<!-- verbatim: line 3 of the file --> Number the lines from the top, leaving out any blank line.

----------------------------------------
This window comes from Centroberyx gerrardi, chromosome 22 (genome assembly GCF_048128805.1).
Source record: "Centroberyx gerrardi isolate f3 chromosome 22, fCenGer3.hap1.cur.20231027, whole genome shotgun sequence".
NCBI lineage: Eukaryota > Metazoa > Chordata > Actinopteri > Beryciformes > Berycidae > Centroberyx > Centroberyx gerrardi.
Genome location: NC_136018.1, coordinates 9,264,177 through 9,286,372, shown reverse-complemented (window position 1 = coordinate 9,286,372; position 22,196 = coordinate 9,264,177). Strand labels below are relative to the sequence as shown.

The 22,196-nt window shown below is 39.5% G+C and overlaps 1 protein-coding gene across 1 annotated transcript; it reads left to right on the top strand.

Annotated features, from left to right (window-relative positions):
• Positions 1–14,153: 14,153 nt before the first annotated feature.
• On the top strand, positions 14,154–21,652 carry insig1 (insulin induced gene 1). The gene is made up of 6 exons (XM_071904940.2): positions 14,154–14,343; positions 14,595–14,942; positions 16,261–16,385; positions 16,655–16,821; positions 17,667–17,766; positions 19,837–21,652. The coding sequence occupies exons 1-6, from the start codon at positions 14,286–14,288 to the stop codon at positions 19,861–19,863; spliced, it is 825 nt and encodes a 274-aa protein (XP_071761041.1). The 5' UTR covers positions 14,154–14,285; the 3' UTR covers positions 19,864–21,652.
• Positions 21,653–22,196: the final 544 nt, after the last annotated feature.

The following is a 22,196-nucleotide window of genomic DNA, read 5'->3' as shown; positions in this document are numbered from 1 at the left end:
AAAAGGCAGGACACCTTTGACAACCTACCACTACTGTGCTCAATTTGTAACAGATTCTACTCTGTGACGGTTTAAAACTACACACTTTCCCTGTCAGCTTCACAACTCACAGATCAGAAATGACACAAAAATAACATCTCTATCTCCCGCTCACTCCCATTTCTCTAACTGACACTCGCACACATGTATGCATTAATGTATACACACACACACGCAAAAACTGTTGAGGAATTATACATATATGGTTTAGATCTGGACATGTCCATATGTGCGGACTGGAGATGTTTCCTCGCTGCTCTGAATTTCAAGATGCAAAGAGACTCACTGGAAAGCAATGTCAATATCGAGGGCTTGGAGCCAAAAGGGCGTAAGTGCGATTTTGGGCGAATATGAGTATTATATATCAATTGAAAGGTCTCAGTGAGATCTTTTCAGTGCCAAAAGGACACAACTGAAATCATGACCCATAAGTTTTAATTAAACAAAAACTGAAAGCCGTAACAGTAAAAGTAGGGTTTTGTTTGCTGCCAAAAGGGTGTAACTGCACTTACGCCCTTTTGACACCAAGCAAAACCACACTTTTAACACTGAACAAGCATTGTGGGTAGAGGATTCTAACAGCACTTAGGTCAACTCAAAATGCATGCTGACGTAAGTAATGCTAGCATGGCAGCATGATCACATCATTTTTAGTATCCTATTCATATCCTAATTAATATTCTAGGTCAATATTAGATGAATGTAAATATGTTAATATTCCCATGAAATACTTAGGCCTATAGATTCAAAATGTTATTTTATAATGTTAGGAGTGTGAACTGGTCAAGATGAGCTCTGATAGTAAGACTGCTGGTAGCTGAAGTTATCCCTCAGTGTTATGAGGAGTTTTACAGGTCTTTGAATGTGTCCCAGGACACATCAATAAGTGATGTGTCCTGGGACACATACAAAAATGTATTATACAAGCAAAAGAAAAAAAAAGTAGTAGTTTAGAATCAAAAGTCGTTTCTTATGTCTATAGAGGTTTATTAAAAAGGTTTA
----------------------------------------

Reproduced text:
NCBI lineage: Eukaryota > Metazoa > Chordata > Actinopteri > Beryciformes > Berycidae > Centroberyx > Centroberyx gerrardi.